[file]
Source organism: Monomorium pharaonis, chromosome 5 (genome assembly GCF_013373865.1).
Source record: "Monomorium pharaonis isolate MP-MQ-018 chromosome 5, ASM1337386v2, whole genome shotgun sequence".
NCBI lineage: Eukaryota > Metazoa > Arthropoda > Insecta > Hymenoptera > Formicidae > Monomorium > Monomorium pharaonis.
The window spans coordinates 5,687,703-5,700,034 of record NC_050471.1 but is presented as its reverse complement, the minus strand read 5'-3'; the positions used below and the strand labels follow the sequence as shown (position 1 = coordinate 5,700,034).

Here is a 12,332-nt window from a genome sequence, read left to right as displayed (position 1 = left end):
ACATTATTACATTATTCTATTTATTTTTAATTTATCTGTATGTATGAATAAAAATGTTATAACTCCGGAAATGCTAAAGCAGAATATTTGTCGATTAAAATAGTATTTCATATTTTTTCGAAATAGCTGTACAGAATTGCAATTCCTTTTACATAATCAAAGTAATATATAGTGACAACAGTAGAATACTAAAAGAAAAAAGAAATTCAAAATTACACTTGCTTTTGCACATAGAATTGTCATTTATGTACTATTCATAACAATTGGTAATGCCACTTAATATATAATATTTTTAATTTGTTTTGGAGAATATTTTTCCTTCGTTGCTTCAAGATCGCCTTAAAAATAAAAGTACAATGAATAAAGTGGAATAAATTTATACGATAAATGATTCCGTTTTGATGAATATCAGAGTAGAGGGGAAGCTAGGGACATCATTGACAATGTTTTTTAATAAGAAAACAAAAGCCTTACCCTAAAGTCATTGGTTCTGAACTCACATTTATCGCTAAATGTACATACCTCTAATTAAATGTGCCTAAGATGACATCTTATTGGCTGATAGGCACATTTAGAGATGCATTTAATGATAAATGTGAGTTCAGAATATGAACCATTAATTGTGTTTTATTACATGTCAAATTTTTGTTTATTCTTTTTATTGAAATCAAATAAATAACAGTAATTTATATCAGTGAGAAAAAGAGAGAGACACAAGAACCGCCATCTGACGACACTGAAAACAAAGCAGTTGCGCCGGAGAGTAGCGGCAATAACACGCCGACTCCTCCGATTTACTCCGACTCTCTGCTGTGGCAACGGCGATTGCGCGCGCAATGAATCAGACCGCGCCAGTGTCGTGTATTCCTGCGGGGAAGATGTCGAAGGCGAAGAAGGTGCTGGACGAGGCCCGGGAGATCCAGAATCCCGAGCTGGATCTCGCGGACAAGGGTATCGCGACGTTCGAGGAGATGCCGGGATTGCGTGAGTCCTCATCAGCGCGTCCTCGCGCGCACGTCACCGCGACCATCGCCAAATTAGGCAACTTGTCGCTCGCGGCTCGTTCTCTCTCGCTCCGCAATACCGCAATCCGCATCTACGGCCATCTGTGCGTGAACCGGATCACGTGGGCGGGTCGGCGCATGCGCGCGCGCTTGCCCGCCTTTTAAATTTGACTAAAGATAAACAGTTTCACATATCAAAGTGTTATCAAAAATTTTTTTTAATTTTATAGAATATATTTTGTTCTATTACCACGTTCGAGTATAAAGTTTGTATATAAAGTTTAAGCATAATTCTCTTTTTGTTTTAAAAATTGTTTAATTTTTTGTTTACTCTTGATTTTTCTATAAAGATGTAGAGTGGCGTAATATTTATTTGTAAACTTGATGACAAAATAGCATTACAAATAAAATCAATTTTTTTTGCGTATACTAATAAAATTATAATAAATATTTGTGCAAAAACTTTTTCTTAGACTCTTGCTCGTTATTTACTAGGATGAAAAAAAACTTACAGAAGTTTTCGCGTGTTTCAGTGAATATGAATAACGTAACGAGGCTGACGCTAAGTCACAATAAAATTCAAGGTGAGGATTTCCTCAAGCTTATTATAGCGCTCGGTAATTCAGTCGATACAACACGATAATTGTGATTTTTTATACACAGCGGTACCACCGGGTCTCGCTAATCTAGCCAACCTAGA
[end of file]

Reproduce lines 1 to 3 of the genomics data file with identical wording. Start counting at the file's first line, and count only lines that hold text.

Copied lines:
Source organism: Monomorium pharaonis, chromosome 5 (genome assembly GCF_013373865.1).
Source record: "Monomorium pharaonis isolate MP-MQ-018 chromosome 5, ASM1337386v2, whole genome shotgun sequence".
NCBI lineage: Eukaryota > Metazoa > Arthropoda > Insecta > Hymenoptera > Formicidae > Monomorium > Monomorium pharaonis.